At the end of the test, the researchers observed that AST, LDH, CK, and BUN were significantly lower in the whey group compared to the placebo group. Whey protein supplementation demonstrated functional activities in terms of physiological protection and recovery promotion. As to the body composition, whey protein supplementation significantly increased the weight compared to the placebo, via elevating the muscle mass. Thus, it was determined that whey protein supplementation can ameliorate exercise fatigue and promote recovery (5 Wen-Ching Huang, et al).

 



Whey protein supplementation has also been shown to support the recovery of older adults who have experienced extended periods of immobility (such as after surgery or recovery from illness). In a clinical study published in the American Journal of Clinical Nutrition in 2018, researchers aimed to determine if protein supplementation, with proteins of substantially different quality, would alleviate the loss of lean mass by augmenting muscle protein synthesis (MPS) while inactive during a hypoenergetic state. Men and women between the ages of 65 and 80 were subjected to a two-week simulated hospital stay or bout of inactivity and also given either a whey protein formula or a collagen protein shake. When activity returned to normal during the one-week recovery period, muscle protein synthesis and muscle rebuilding was significantly greater in the group consuming whey protein. The collagen group did not see any improvements (6 Sara Y Oikawa).

Combining Amino Acid Supplements With Whey Protein Shakes

One question we get asked a lot here at ProSource is, "Why do I need a BCAA product if there are already plenty of aminos in the whey protein shake I drink?" A clinical study published this year (2020) in the Journal of the International Society Of Nutrition sought to answer that question. In the study, test subjects were supplemented with either a combination of an essential amino acid supplement and whey protein formula or whey protein alone.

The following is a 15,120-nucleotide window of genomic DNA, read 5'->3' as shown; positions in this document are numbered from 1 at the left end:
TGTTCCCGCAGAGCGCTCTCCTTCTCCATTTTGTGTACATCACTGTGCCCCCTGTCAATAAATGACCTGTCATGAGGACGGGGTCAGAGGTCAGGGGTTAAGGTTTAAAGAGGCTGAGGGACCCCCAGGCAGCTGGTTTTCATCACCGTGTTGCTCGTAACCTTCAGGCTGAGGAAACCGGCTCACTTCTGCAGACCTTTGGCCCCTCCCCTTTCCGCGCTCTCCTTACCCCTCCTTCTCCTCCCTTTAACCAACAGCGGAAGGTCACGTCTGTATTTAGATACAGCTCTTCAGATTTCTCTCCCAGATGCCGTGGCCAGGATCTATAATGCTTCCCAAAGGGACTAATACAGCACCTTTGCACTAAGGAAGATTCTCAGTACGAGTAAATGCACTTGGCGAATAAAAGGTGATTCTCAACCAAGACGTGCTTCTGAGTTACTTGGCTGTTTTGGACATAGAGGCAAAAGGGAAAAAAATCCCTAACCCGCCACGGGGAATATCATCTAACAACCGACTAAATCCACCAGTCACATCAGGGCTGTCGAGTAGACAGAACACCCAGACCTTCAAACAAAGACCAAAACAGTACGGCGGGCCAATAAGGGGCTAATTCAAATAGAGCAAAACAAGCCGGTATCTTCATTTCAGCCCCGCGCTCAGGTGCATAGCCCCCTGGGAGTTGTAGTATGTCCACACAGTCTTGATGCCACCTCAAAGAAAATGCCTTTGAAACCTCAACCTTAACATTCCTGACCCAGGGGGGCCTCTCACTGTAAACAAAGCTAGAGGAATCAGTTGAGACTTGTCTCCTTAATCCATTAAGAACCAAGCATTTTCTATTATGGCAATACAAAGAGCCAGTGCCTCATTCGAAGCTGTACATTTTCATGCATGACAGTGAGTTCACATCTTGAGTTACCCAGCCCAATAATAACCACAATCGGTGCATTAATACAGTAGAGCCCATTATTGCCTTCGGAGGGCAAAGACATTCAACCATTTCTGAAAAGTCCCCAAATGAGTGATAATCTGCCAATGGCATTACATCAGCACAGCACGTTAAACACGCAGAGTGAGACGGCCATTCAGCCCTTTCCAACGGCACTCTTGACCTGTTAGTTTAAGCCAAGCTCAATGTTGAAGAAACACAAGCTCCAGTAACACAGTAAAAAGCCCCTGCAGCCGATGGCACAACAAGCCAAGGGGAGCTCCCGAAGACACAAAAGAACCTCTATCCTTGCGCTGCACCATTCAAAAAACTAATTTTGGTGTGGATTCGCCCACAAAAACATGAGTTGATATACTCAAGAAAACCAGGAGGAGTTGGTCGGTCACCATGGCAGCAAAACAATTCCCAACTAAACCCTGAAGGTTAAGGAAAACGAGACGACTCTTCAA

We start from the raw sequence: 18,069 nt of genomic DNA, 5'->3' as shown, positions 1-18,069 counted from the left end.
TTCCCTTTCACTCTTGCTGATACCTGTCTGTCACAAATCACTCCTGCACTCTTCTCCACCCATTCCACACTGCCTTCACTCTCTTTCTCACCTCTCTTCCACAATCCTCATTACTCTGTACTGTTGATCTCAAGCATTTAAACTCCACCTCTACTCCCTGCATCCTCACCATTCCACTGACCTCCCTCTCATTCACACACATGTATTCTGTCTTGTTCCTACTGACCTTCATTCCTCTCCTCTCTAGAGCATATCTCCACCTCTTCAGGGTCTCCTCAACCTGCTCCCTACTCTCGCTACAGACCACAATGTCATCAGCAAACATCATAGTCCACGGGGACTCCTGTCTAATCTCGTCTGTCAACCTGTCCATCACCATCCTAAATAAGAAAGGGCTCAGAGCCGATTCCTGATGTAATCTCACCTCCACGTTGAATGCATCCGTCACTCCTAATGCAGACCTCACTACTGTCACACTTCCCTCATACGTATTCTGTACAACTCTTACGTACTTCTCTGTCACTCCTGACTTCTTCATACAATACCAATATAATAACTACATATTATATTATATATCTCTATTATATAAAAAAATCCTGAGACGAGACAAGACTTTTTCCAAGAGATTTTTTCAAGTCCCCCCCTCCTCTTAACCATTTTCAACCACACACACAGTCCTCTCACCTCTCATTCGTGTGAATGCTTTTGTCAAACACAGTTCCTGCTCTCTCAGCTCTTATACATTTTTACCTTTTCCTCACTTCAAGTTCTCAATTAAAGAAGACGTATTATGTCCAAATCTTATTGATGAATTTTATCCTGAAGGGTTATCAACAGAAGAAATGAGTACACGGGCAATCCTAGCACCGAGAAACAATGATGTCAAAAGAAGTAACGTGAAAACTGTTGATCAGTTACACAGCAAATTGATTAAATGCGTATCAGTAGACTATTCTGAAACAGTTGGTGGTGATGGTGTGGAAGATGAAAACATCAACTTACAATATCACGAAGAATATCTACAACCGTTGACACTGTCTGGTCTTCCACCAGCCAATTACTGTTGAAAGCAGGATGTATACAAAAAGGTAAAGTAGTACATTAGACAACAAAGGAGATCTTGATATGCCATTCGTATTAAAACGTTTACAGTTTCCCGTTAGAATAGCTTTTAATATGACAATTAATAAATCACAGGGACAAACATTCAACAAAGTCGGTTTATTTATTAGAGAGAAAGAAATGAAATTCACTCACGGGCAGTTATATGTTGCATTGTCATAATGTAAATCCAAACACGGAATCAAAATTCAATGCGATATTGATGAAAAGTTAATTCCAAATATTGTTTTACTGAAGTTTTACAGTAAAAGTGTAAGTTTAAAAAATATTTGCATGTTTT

Whole-body rates of protein synthesis, breakdown and net balance, as well as muscle protein fractional synthetic rate (FSR) were measured post-supplementation. Plasma EAA levels increased following consumption of each beverage, with the greatest response in the high-dose EAA/protein combination. Similarly, the increase in net balance between whole-body protein synthesis and breakdown was greatest following consumption of the high-dose EAA/protein combination, compared to whey alone. Indeed, the researchers concluded that there may be an interactive effect between free EAA and whey protein that makes their combination highly anabolic in a dose dependent manner that exceeds the anabolic response to a whey-protein based supplement alone by approximately 3- and 6-fold for the low- and high-doses of free EAA/protein, respectively, when evaluated on a gram-to-gram basis (7 Sanghee Park).

Clearly, daily supplementation with a whey protein shake is well-indicated for support of strength and muscle mass increase. But combining that whey protein with an essential amino acid supplement may offer proportionally greater benefits. On this subject, more investigation is needed.

Conclusion